The conflict between the United States and China seems to have proliferated to many dimensions. Along with trade clashes, the two nations have recently been engaged in a political battle, as well. After a week the U.S. President Trump signed legislation in support of anti-government protestors of Hong Kong, now the U.S. House of Representatives has approved the Uighur Act of 2019 with strong support.
The Uighur Act of 2019, once approved by the Senate and President himself, would require the president of the United States to toughen his administration’s stand on Chinese clamp down on its minority, Muslim Uighurs. This bill also calls for sanctions of some Chinese powerful politburo members. It should be noted that the original form of this bill was tabled in the Senate in September when the U.S. was negotiating a trade deal with China and at the time, the initiation of this bill angered the whole Chinese administration.
However, it is yet to be confirmed whether President Trump would give assent or veto this bill. President Trump has not been very active in speaking about the treatment of minorities in any nation; however, things may witness a drastic change with Presidential elections around the corner.
The above-said bill was passed with an overwhelming majority of 407 to 1 in the House of Representatives and this amended version of this bill has to go through the Senate again. This bill requires President Trump to be vocal about Chinese treatment to its minorities and calls for closing the detention camps in its Xinjiang province. It also calls for sanction of many high profile Chinese officials and Xinjiang Communist Party Secretary Chen Quanguo, who possesses immense importance in Chinese political scenario.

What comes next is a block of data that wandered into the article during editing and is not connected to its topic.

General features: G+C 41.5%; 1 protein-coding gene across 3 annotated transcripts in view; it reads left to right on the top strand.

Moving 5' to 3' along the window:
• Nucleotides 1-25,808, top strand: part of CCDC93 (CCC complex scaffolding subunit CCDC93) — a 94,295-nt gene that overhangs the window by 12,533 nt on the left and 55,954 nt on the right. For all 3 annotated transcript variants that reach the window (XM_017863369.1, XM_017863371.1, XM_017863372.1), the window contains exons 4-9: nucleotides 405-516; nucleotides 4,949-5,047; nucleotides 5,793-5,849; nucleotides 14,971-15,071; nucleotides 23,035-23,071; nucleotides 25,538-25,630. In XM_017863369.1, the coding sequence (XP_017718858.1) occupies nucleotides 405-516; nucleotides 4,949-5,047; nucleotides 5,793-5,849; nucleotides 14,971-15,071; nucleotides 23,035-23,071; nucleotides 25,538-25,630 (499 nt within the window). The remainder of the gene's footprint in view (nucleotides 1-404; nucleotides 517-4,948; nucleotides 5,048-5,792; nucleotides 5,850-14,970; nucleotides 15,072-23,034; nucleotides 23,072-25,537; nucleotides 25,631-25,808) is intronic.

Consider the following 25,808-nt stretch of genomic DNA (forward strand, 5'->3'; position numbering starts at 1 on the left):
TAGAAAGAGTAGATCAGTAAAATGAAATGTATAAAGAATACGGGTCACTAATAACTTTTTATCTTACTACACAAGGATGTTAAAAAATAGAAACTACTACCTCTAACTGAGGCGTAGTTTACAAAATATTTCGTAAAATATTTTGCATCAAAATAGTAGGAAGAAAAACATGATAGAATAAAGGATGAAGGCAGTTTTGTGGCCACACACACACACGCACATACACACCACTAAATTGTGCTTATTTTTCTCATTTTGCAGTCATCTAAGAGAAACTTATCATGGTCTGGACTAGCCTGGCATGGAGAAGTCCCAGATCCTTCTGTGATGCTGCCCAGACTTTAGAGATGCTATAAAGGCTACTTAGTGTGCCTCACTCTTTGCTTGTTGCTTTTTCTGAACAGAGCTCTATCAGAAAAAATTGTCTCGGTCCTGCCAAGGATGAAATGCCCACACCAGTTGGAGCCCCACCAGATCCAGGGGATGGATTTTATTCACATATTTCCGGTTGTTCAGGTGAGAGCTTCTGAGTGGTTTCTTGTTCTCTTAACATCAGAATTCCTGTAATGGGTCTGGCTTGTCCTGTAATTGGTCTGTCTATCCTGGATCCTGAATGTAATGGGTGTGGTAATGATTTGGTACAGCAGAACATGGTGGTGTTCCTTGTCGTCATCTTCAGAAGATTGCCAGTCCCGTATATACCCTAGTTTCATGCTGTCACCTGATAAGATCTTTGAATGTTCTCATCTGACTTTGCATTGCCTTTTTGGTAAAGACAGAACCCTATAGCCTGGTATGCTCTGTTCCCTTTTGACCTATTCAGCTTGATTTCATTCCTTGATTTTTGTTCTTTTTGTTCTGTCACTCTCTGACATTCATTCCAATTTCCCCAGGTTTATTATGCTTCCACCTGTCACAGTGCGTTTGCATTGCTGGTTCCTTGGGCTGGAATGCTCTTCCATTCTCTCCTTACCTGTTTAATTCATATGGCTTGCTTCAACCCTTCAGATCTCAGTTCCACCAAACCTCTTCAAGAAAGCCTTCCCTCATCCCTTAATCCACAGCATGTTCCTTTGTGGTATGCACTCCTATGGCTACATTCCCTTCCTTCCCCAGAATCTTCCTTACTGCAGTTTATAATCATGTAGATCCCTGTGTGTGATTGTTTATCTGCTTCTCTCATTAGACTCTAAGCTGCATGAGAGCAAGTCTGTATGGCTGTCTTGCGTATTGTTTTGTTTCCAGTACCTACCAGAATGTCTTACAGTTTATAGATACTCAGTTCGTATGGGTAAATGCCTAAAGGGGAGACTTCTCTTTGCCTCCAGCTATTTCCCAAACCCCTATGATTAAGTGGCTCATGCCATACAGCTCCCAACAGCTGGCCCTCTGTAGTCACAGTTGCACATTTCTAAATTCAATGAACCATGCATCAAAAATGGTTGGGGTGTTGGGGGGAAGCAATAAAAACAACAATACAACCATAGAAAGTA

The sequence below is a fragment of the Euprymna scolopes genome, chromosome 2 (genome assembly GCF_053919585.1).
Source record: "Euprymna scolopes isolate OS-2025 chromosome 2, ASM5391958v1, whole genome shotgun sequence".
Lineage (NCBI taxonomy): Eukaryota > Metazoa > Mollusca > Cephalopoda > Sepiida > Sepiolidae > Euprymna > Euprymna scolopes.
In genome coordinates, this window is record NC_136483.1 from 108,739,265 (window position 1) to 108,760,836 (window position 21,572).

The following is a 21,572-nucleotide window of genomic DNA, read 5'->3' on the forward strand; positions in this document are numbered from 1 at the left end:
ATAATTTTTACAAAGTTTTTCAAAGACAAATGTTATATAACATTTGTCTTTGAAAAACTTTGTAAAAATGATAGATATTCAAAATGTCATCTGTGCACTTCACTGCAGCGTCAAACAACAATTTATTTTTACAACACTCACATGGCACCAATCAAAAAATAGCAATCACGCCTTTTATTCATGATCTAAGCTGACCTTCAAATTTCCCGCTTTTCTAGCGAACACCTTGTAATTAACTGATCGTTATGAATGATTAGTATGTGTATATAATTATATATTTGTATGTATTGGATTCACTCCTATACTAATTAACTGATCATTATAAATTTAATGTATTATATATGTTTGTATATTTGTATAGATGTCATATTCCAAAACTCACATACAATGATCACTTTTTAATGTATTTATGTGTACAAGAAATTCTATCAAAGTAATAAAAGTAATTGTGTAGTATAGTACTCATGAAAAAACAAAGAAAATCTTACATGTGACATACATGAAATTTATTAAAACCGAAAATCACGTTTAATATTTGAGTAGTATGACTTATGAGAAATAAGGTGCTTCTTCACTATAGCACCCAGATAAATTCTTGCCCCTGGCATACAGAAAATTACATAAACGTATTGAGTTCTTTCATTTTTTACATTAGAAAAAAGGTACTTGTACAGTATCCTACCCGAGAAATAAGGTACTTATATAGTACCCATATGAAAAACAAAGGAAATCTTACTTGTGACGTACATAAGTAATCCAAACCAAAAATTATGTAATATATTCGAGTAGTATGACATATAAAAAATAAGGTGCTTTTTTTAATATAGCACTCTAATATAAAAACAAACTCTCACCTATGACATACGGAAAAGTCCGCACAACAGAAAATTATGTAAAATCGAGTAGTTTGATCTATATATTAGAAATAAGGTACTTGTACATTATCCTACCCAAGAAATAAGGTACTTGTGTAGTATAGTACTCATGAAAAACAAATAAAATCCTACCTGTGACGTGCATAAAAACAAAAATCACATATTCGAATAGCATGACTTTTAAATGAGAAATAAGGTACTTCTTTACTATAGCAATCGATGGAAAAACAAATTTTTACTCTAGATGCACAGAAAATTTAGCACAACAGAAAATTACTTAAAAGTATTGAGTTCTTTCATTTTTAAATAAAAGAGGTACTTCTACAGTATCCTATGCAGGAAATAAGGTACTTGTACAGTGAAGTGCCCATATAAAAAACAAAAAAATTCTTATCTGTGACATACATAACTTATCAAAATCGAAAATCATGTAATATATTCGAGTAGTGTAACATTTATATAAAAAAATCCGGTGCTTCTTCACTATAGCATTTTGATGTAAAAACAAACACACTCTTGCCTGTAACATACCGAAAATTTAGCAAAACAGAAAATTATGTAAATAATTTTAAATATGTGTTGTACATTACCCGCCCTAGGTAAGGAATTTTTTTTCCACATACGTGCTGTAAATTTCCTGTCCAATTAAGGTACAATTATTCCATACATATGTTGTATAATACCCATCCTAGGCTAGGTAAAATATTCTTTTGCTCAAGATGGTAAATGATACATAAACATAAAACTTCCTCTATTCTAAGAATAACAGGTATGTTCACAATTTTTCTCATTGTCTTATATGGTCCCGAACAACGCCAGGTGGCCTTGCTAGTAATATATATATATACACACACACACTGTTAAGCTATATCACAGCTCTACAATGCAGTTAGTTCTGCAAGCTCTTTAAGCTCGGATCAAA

However, China has constantly been denying any mistreatment of Uighurs and named the alleged detention camps as vocational training camps. China has also warned the United States of likewise retaliation in case the United States continues to follow suit.
In reply to the United States’ bill, Chinese foreign ministry said that the Uighur Act of 2019 was “arrogantly discrediting China’s efforts to combat terrorism,” and it was nothing but blatant interference in China’s internal matters. The statement also stated that the situation in Xinjiang was “not a human rights, nationality, or religion issue at all, but an issue of anti-terrorism and anti-secession.”
This bill has sought the support of both Republicans and Democrats in the House. The Republican US Representative Chris Smith named Chinese actions in Xinjiang as modern-day concentration camps. He said, “We cannot be silent. We must demand an end to these barbaric practices.” He also added that Chines officials must be held accountable for this crime against humanity.